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Computations <http://leventerkok.github.io/papers/erkok-thesis.pdf>`__.
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Furthermore, GHC extends the syntax described in the former paper with a
lower level syntax flagged by the ``rec`` keyword, as we describe next.
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Recursive binding groups
~~~~~~~~~~~~~~~~~~~~~~~~
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The extension :extension:`RecursiveDo` also introduces a new keyword ``rec``, which
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wraps a mutually-recursive group of monadic statements inside a ``do``
expression, producing a single statement. Similar to a ``let`` statement
inside a ``do``, variables bound in the ``rec`` are visible throughout
the ``rec`` group, and below it. For example, compare
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::
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        do { a <- getChar            do { a <- getChar
           ; let { r1 = f a r2          ; rec { r1 <- f a r2
           ;     ; r2 = g r1 }          ;     ; r2 <- g r1 }
           ; return (r1 ++ r2) }        ; return (r1 ++ r2) }
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In both cases, ``r1`` and ``r2`` are available both throughout the
``let`` or ``rec`` block, and in the statements that follow it. The
difference is that ``let`` is non-monadic, while ``rec`` is monadic. (In
Haskell ``let`` is really ``letrec``, of course.)
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The semantics of ``rec`` is fairly straightforward. Whenever GHC finds a
``rec`` group, it will compute its set of bound variables, and will
introduce an appropriate call to the underlying monadic value-recursion
operator ``mfix``, belonging to the ``MonadFix`` class. Here is an
example:
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::

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    rec { b <- f a c     ===>    (b,c) <- mfix (\ ~(b,c) -> do { b <- f a c
        ; c <- f b a }                                         ; c <- f b a
                                                               ; return (b,c) })
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As usual, the meta-variables ``b``, ``c`` etc., can be arbitrary
patterns. In general, the statement ``rec ss`` is desugared to the
statement
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::

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    vs <- mfix (\ ~vs -> do { ss; return vs })
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where ``vs`` is a tuple of the variables bound by ``ss``.
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Note in particular that the translation for a ``rec`` block only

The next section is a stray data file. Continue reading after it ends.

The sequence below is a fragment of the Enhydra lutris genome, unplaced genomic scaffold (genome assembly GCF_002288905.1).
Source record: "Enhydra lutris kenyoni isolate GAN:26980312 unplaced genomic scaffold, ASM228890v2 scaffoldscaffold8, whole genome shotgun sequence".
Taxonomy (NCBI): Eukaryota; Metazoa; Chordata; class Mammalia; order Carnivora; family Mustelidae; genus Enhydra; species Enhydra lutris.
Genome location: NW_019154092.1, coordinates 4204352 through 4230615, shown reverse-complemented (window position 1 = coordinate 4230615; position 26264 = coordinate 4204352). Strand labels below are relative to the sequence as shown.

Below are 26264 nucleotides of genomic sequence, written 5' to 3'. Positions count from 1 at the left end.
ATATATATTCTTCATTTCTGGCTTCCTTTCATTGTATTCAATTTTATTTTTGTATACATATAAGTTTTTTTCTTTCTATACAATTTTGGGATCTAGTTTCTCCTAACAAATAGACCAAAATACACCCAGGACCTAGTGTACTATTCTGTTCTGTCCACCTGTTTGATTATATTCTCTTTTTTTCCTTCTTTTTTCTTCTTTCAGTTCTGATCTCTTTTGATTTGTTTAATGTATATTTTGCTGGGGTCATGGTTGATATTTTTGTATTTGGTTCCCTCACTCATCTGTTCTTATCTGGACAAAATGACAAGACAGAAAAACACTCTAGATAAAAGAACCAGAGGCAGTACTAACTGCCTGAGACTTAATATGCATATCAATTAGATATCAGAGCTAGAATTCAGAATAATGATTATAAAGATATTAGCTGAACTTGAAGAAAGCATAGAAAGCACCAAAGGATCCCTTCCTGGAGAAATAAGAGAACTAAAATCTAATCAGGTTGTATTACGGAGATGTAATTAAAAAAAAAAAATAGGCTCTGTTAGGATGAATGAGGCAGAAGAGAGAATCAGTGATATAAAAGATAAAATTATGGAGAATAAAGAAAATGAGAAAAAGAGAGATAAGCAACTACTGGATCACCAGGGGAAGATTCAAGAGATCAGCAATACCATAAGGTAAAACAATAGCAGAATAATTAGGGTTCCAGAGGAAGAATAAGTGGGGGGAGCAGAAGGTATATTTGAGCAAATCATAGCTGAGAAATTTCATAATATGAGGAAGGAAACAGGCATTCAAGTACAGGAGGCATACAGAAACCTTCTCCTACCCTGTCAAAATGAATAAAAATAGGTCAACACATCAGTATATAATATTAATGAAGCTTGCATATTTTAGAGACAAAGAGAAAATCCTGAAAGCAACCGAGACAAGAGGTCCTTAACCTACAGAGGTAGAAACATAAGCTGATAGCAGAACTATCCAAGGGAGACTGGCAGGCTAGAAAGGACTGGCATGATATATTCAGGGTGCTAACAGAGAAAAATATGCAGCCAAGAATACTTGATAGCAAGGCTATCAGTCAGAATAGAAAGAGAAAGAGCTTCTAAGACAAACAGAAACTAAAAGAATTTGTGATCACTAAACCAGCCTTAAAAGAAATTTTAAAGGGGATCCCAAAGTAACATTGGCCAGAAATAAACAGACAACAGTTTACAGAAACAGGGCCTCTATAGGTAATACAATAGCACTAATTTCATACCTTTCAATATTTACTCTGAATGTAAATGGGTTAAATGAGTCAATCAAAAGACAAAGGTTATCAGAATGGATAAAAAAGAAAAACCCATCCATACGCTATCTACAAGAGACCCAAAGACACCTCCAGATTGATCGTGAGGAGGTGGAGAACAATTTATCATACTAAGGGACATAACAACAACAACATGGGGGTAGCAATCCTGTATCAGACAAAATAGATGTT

involves wrapping a call to ``mfix``: it performs no other analysis on
the bindings. The latter is the task for the ``mdo`` notation, which is
described next.
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The ``mdo`` notation
~~~~~~~~~~~~~~~~~~~~
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A ``rec``-block tells the compiler where precisely the recursive knot
should be tied. It turns out that the placement of the recursive knots
can be rather delicate: in particular, we would like the knots to be
wrapped around as minimal groups as possible. This process is known as
*segmentation*, and is described in detail in Section 3.2 of `A
recursive do for
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Haskell <http://leventerkok.github.io/papers/recdo.pdf>`__.
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Segmentation improves polymorphism and reduces the size of the recursive
knot. Most importantly, it avoids unnecessary interference caused by a
fundamental issue with the so-called *right-shrinking* axiom for monadic
recursion. In brief, most monads of interest (IO, strict state, etc.) do
*not* have recursion operators that satisfy this axiom, and thus not
performing segmentation can cause unnecessary interference, changing the
termination behavior of the resulting translation. (Details can be found
in Sections 3.1 and 7.2.2 of `Value Recursion in Monadic
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Computations <http://leventerkok.github.io/papers/erkok-thesis.pdf>`__.)
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The ``mdo`` notation removes the burden of placing explicit ``rec``
blocks in the code. Unlike an ordinary ``do`` expression, in which
variables bound by statements are only in scope for later statements,
variables bound in an ``mdo`` expression are in scope for all statements
of the expression. The compiler then automatically identifies minimal
mutually recursively dependent segments of statements, treating them as
if the user had wrapped a ``rec`` qualifier around them.
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The definition is syntactic:
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-  A generator ⟨g⟩ *depends* on a textually following generator ⟨g'⟩, if
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   -  ⟨g'⟩ defines a variable that is used by ⟨g⟩, or
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   -  ⟨g'⟩ textually appears between ⟨g⟩ and ⟨g''⟩, where ⟨g⟩ depends on